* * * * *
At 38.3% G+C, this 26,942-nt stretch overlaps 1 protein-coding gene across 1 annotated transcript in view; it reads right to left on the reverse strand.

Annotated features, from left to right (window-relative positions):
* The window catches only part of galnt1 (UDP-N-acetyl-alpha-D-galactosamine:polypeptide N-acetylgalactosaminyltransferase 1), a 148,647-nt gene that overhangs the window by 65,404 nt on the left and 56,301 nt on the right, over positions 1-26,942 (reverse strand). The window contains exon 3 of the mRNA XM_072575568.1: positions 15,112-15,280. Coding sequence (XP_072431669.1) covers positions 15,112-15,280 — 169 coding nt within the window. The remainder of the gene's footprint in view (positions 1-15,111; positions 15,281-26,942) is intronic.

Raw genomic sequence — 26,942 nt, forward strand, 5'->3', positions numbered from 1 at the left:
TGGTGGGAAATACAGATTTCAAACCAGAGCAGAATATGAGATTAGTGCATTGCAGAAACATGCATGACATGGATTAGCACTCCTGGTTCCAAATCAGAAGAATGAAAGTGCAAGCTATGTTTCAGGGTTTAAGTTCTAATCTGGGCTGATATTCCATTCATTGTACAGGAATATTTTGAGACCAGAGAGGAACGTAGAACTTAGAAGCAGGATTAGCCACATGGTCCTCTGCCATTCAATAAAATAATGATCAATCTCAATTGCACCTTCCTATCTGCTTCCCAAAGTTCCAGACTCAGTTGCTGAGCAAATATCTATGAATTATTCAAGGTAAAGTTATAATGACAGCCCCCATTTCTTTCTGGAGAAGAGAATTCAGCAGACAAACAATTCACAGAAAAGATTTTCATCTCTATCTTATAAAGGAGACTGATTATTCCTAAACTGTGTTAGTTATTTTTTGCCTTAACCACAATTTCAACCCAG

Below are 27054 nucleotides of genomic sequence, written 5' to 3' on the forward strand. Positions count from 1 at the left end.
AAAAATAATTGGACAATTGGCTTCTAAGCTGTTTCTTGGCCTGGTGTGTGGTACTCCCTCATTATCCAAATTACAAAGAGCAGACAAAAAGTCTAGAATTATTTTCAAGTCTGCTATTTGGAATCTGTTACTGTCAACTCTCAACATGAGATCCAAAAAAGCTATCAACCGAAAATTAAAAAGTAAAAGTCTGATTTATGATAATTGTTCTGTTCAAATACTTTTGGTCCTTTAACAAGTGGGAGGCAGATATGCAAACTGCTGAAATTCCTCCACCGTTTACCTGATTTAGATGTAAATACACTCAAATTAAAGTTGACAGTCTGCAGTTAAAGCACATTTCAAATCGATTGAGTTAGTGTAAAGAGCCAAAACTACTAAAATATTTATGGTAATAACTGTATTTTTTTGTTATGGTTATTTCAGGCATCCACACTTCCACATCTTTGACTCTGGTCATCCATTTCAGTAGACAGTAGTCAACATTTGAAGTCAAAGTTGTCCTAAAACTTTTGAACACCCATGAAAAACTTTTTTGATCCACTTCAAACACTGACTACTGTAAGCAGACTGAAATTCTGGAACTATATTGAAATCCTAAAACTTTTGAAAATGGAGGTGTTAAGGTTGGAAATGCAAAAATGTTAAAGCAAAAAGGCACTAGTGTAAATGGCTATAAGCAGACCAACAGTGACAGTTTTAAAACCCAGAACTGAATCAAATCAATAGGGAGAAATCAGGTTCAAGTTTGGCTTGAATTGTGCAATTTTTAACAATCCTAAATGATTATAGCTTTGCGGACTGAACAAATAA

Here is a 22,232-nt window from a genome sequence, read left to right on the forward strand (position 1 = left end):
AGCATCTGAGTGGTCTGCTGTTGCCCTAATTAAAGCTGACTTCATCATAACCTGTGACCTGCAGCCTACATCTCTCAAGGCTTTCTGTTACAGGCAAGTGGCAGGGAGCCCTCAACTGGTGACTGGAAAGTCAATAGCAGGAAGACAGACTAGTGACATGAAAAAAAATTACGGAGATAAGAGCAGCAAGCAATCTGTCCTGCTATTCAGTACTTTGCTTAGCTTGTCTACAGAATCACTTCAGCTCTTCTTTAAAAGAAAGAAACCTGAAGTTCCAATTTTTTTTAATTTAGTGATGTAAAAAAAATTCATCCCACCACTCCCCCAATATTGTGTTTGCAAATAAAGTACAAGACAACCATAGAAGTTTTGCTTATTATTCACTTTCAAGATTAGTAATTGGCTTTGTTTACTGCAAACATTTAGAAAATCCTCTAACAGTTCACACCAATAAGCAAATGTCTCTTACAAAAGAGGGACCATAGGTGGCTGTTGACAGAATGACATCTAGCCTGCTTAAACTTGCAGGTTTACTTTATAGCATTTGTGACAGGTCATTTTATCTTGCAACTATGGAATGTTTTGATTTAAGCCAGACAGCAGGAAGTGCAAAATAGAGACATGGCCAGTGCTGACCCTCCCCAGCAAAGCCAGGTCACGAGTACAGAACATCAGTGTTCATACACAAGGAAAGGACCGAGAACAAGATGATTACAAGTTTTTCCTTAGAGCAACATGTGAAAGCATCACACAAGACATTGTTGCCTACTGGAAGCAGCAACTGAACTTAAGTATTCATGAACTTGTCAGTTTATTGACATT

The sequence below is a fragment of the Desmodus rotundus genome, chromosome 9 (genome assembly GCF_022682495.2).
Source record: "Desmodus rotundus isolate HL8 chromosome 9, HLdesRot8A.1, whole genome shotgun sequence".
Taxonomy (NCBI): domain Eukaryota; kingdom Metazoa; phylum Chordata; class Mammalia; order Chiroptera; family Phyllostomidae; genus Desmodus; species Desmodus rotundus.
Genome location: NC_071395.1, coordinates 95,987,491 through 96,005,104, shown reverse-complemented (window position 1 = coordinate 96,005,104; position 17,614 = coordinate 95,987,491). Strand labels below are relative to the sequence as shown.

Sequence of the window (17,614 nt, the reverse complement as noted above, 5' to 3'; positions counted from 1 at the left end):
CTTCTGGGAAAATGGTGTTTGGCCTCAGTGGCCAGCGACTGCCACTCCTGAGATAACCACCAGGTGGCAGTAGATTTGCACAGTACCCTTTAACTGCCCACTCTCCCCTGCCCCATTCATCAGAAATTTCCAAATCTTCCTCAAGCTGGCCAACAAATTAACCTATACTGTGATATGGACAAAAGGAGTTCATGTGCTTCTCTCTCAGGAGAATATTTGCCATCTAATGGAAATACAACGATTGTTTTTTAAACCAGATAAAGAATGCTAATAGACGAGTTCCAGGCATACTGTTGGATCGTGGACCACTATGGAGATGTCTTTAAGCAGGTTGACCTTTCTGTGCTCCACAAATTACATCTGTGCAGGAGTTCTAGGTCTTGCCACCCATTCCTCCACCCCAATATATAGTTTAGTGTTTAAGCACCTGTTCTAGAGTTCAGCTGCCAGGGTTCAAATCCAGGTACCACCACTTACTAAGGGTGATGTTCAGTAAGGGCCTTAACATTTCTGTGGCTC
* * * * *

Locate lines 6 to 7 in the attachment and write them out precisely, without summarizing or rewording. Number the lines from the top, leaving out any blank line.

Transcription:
Below are 27054 nucleotides of genomic sequence, written 5' to 3' on the forward strand. Positions count from 1 at the left end.
AAAAATAATTGGACAATTGGCTTCTAAGCTGTTTCTTGGCCTGGTGTGTGGTACTCCCTCATTATCCAAATTACAAAGAGCAGACAAAAAGTCTAGAATTATTTTCAAGTCTGCTATTTGGAATCTGTTACTGTCAACTCTCAACATGAGATCCAAAAAAGCTATCAACCGAAAATTAAAAAGTAAAAGTCTGATTTATGATAATTGTTCTGTTCAAATACTTTTGGTCCTTTAACAAGTGGGAGGCAGATATGCAAACTGCTGAAATTCCTCCACCGTTTACCTGATTTAGATGTAAATACACTCAAATTAAAGTTGACAGTCTGCAGTTAAAGCACATTTCAAATCGATTGAGTTAGTGTAAAGAGCCAAAACTACTAAAATATTTATGGTAATAACTGTATTTTTTTGTTATGGTTATTTCAGGCATCCACACTTCCACATCTTTGACTCTGGTCATCCATTTCAGTAGACAGTAGTCAACATTTGAAGTCAAAGTTGTCCTAAAACTTTTGAACACCCATGAAAAACTTTTTTGATCCACTTCAAACACTGACTACTGTAAGCAGACTGAAATTCTGGAACTATATTGAAATCCTAAAACTTTTGAAAATGGAGGTGTTAAGGTTGGAAATGCAAAAATGTTAAAGCAAAAAGGCACTAGTGTAAATGGCTATAAGCAGACCAACAGTGACAGTTTTAAAACCCAGAACTGAATCAAATCAATAGGGAGAAATCAGGTTCAAGTTTGGCTTGAATTGTGCAATTTTTAACAATCCTAAATGATTATAGCTTTGCGGACTGAACAAATAA